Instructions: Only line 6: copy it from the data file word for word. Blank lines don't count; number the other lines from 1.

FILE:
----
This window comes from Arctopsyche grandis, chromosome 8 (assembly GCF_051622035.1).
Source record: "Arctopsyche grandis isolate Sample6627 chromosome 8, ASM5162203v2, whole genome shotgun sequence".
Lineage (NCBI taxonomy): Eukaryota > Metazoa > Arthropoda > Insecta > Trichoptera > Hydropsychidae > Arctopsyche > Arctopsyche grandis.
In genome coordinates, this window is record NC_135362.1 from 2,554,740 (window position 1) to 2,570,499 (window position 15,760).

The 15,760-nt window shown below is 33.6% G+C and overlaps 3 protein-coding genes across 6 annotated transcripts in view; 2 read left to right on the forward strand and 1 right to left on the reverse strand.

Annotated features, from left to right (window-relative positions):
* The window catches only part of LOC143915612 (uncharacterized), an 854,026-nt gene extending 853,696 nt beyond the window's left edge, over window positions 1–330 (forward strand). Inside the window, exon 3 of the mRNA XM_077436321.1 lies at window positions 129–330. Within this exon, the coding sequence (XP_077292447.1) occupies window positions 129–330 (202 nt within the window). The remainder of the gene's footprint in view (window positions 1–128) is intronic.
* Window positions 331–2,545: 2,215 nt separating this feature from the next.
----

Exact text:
Annotated features, from left to right (window-relative positions):